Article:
Legislation and policy frameworks can provide frameworks and benchmarks for societal mores, but they cannot dictate human relationships. In order for multiculturalism to be fruitful in New Zealand, each individual must consider his or her relationship to others. It will call for open-mindedness, patience and generosity of spirit from ordinary people. Perhaps, the biggest benefit lies in the enrichment of our human spirit when we choose to open our minds and hearts to new ideas and different ways of doing things. The journey to understanding and accepting others ultimately leads back to understanding one’s self. Multiculturalism offers a path to self-edification – the most basic of all benefits.

    Mervin Singham is Director of the Office of Ethnic Affairs. The Office of Ethnic Affairs works for both the government and ethnic sector in policy development and community advocacy.

    and then there’s real life

    Reply
    • sorethumb

       /  July 13, 2018

      gas bottle man says:

      “I’m just a dumb fella, but I can see that they are coming here because their place is overcrowded”

      Paul Spoonley: “but, but, but: think of my career!?”

      Reply
    • Didn’t understand a word of that. Is English not his first language?

      Reply
    • Gezza

       /  July 13, 2018

      What a pile of meaningless jargon-filled unrealistic shite from Singham. Immigrate – integrate & assimilate. You came here because you liked what you saw. Fit in.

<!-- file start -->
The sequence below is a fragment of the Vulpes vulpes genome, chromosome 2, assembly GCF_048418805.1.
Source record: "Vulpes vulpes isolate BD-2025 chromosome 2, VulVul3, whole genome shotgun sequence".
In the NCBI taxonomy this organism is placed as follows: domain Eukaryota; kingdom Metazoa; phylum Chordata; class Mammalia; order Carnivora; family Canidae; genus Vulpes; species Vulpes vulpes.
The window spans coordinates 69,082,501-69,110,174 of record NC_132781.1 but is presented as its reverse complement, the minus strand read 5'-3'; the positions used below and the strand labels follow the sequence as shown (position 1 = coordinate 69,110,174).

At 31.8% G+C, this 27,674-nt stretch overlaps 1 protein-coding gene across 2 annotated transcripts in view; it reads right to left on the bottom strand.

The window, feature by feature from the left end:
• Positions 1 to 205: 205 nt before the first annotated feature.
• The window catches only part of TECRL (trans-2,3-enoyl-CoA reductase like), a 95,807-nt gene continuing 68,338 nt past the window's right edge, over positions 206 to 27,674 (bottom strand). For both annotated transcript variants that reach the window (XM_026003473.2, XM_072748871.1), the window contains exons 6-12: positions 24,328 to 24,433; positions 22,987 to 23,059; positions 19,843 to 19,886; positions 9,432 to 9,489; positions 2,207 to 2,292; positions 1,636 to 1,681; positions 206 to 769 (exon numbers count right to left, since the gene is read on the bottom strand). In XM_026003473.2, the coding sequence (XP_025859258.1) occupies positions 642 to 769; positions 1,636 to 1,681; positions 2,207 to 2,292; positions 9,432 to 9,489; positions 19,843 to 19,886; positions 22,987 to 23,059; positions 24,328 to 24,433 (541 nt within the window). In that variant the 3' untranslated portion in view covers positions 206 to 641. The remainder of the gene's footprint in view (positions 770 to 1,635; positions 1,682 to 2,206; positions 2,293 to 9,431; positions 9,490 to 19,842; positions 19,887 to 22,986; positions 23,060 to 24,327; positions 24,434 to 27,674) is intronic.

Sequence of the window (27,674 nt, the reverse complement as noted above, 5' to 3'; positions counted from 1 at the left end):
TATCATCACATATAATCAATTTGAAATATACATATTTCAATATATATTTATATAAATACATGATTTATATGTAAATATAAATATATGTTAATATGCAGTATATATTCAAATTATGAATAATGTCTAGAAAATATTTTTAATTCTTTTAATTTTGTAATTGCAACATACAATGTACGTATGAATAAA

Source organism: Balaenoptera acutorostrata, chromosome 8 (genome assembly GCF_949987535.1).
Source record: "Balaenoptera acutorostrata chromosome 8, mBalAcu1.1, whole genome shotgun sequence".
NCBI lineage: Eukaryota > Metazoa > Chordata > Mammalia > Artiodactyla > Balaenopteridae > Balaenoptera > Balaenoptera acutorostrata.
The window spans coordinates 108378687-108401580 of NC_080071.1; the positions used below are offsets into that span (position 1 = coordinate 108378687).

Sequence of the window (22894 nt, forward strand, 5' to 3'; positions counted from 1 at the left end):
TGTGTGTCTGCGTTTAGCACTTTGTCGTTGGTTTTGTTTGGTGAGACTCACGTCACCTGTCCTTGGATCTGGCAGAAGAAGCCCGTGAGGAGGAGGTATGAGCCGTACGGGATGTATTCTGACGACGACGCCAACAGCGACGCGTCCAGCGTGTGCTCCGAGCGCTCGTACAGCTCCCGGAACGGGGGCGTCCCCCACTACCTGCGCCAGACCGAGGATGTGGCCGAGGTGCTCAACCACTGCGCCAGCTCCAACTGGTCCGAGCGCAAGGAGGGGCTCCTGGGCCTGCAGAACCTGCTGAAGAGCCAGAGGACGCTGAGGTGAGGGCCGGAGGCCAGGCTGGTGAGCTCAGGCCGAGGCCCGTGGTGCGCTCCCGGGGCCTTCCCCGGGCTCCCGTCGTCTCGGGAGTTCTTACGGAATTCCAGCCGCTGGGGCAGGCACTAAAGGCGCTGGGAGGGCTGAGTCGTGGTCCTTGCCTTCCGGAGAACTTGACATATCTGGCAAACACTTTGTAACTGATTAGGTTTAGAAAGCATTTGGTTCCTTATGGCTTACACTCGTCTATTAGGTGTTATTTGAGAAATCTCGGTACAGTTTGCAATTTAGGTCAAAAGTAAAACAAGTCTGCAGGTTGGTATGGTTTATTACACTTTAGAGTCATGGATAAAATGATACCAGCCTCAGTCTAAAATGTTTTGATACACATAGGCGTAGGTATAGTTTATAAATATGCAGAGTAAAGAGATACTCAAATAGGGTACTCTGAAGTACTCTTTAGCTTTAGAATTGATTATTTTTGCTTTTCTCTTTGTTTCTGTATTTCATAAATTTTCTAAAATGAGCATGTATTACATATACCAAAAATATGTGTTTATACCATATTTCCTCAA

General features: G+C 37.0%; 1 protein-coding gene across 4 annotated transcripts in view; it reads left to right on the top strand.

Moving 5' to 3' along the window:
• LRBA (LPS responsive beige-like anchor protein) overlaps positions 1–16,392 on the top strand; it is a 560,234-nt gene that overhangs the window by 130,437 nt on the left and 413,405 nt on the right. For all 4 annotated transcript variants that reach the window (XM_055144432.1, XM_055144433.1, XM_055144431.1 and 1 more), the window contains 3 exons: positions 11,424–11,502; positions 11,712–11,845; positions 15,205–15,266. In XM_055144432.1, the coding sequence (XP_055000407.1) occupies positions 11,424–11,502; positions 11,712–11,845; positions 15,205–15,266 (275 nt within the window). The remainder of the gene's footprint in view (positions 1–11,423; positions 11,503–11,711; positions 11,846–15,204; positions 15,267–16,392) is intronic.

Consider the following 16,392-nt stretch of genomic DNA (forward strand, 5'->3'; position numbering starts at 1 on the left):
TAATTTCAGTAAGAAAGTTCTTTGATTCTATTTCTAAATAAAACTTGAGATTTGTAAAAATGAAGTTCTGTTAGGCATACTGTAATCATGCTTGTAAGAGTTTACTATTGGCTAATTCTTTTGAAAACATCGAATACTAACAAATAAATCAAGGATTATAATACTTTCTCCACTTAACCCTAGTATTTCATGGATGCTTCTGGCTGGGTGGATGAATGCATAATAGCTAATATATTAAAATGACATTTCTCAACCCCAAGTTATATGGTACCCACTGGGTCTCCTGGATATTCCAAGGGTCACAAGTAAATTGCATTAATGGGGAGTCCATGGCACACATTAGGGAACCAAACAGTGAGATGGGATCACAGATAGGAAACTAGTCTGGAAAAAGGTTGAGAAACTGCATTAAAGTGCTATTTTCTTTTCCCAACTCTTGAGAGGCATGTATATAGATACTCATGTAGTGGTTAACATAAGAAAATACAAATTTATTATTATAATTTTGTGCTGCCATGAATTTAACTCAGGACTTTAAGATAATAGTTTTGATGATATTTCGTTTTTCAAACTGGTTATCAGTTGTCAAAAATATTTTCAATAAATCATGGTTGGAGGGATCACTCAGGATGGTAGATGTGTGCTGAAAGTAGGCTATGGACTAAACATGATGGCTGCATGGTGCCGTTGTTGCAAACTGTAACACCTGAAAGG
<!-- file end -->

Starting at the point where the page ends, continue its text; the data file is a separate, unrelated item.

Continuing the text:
Reply
      • sorethumb

         /  July 13, 2018

        I think that is the thing. People have a mechanism that instantly categorizes people by race sex and age. Race signals coalitional alliances. However within society there are always factions and people diametrically opposed.If you find (say) an Asian on your side over another Pakeha then they are your coalition member. That’s why a black guy won a council seat (?) for an anti immigration party in Italy.

        Reply
        • Gezza

           /  July 13, 2018

          I think there is much less instantly categorising people by race than their was. I was struck by the number of black & other “coloured” people being interviewed by tv reporters during & after the Grenfell Towers disaster. N vey was all talkin just like any uvva Londiners, yeh? N vey n all e uvvers wiv em, wo’eva colour veer skin was, was in no doubt vey was Bri’ish, innit?

          Reply
          • Gezza

             /  July 13, 2018

            My point being, they had assimilated, probably 2nd generation from West Indian & other immigrants. They had the same accents & same issues as any, “working class”, ill-educated, younger people in London, but they sounded like Londoners, & identified, & were accepted, as culturally British.

            Reply
          • sorethumb

             /  July 13, 2018

            You still have to factor weighted dice
            Previous studies have established that people encode the race of each individual they encounter, and do so via computational processes that appear to be both automatic and mandatory.
            http://www.pnas.org/content/98/26/15387

            Reply
          • Gezza

             /  July 13, 2018

            No you don’t. It’s only when people associate different behaviours with skin colour they start to get wary. Kids are colour blind playing unless someone tells them there’s a difference.

            Reply